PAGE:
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Yesterday my housemate was almost scammed by someone on the internet, or so I thought. She was selling some goods on a ebay-like website, and someone contacted her to buy her stuff. She then received a false email from "Paypal" telling her she had received a certain amount of cash (which was not exactly the one she asked, thus she thought something was wrong) from that person.

By error she clicked a link in the mail, allegedly linking to a PayPal payment reference. She said nothing was prompted to her, or downloaded and she exited the opened webpage immediately.

Later that day, she realized her PayPal credentials were not valid anymore, and when she tried to change them by asking new ones, the codes she got on her phone by SMS were not working at all. She had to contact PayPal support directly for help, and now her credentials work once more. She think nothing was stolen from her account in the mean time.

Could possibly the two events be linked ? Could it be that by a simple phishing attempt an attacker managed to retrieve her credentials even though she was not prompted a false PayPal login page ? If yes, how ?

  • yes, her credentials were stolen by the fake page – schroeder Jun 12 '17 at 12:02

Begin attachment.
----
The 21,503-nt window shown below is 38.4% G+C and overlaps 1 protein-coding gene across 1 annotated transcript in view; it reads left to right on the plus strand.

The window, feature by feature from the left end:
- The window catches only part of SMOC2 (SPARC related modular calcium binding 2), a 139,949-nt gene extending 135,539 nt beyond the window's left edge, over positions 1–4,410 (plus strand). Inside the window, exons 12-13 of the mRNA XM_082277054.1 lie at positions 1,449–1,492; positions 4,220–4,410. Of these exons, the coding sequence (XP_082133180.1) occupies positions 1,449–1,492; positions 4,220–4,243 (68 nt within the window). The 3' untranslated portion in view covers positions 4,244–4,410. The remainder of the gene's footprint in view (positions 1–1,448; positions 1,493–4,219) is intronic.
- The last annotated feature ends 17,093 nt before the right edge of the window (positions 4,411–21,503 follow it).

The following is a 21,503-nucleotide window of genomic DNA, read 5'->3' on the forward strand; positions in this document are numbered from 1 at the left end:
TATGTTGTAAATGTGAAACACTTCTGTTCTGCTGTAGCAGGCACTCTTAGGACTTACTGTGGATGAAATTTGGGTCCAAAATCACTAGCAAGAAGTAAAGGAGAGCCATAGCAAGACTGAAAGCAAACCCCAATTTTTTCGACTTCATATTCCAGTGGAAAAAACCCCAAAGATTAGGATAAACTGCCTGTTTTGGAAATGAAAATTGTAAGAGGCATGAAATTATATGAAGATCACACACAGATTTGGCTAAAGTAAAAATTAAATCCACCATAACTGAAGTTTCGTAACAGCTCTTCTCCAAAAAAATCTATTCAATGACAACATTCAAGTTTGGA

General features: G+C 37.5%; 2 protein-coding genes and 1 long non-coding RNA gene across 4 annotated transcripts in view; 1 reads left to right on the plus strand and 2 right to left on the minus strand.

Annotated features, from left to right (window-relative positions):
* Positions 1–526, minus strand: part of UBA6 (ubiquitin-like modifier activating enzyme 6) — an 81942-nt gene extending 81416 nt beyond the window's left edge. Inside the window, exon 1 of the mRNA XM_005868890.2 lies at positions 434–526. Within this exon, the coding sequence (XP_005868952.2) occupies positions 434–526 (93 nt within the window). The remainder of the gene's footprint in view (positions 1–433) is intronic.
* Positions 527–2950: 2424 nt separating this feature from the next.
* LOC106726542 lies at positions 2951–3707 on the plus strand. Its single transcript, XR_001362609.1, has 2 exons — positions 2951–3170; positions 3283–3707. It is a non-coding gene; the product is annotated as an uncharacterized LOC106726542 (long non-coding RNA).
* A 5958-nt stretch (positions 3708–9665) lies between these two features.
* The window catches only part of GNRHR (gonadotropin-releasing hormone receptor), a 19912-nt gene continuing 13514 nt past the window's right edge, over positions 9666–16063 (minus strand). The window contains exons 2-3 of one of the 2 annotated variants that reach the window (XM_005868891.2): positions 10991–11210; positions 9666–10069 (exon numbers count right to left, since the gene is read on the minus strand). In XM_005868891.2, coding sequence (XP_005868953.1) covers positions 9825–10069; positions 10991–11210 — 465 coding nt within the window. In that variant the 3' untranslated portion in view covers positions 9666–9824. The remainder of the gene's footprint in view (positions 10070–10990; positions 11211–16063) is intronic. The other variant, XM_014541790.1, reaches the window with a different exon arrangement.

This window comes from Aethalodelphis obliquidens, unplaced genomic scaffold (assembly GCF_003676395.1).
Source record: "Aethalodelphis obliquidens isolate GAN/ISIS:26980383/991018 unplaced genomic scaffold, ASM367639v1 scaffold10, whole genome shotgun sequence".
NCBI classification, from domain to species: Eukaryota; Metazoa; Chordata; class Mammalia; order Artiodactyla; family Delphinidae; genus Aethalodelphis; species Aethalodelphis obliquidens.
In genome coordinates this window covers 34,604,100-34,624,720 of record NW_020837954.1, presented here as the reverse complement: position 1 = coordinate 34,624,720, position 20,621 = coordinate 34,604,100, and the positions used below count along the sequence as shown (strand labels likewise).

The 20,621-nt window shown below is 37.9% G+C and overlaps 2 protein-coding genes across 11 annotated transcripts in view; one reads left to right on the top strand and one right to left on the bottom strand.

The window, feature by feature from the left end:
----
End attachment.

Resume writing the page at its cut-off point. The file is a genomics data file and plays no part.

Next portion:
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    The fake paypal link may launch exploit script without prompting. – mootmoot Jun 12 '17 at 12:40
  • I was not sure such methods did exist. So just by clicking the malicious link it was over ? I checked it myself by hovering and the link really seemed legitimate. By that I mean the domain name seems the good one (www.paypal.com, using https by the way). Yet it couldn't be a real link : no payment was made, the reference to a payment must be false. – Kaël Jun 12 '17 at 13:03
  • @schroeder How? If she did not enter them (easy to recall incorrectly, though), I don't see how this could work. – Anders Jul 9 at 7:42
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Yes it's possible especially if the housemate was already logged into PayPal or checks "keep me logged in", the attacker may have found a way to hijack the session , run a script to hook the browser , or an exploit is possible as well.

Then the attacker logged in and probably changed your email , and/or password and/or 2 factor number to control your account.

Check your transactions to ensure nothing else was sent or received.

  • Can you change password or authentication method without having to reenter your old password on Paypal? If this was only session hijacking, the attacker don't know the old password. – Anders Jul 9 at 7:41

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